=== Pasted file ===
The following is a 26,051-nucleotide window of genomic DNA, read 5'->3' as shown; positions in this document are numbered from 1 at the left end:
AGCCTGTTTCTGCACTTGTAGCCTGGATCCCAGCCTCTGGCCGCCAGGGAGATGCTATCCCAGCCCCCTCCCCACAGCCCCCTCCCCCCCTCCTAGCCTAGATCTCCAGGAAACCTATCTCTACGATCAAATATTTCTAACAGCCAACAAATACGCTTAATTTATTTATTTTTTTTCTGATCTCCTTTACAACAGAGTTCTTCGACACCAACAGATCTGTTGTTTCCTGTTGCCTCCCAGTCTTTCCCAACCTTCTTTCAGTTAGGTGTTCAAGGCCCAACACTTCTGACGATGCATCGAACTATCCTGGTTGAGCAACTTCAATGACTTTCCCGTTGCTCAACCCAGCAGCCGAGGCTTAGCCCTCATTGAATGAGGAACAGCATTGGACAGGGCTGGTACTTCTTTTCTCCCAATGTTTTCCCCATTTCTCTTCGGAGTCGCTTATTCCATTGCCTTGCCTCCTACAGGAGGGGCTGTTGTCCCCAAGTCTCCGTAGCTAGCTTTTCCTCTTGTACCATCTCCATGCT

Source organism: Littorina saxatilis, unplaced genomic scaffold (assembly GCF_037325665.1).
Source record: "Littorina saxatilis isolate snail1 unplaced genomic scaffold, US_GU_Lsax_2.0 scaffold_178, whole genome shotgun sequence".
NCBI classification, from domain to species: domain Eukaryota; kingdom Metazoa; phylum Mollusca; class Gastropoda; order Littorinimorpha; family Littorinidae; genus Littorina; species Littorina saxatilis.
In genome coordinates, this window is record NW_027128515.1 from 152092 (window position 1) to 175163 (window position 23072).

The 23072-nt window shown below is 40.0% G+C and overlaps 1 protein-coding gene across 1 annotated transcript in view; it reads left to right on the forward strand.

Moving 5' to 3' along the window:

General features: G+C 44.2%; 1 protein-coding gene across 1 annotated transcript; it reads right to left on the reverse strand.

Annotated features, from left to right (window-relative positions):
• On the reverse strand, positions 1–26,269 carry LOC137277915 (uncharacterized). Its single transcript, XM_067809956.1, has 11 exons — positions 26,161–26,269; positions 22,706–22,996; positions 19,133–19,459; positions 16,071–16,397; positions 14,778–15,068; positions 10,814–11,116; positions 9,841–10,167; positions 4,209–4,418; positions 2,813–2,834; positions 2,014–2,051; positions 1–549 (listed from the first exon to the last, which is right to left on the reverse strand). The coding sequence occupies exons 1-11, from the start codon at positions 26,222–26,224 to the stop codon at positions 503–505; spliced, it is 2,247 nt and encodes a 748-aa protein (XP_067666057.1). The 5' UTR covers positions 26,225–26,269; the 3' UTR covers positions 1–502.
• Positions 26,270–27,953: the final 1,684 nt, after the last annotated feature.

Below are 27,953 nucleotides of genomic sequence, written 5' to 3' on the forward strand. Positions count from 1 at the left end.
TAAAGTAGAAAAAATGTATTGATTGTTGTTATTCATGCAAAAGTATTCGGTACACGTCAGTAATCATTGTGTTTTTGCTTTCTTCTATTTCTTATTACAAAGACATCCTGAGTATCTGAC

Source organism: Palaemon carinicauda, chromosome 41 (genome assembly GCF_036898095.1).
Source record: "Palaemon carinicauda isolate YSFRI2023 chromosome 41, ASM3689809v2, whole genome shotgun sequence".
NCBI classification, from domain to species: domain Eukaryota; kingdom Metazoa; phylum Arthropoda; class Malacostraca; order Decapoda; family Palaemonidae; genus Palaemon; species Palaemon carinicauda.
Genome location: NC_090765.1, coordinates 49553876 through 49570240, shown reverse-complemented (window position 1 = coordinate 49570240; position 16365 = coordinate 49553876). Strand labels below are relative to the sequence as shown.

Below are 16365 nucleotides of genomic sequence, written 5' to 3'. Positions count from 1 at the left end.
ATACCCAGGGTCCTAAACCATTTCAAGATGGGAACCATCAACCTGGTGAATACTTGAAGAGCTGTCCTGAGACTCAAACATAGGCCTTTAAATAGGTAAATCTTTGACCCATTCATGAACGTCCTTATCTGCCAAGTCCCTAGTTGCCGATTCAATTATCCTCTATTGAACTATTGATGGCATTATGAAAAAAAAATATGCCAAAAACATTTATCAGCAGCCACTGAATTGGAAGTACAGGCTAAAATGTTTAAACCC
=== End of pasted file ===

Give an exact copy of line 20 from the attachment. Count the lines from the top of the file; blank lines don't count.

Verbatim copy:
ATACCCAGGGTCCTAAACCATTTCAAGATGGGAACCATCAACCTGGTGAATACTTGAAGAGCTGTCCTGAGACTCAAACATAGGCCTTTAAATAGGTAAATCTTTGACCCATTCATGAACGTCCTTATCTGCCAAGTCCCTAGTTGCCGATTCAATTATCCTCTATTGAACTATTGATGGCATTATGAAAAAAAAATATGCCAAAAACATTTATCAGCAGCCACTGAATTGGAAGTACAGGCTAAAATGTTTAAACCC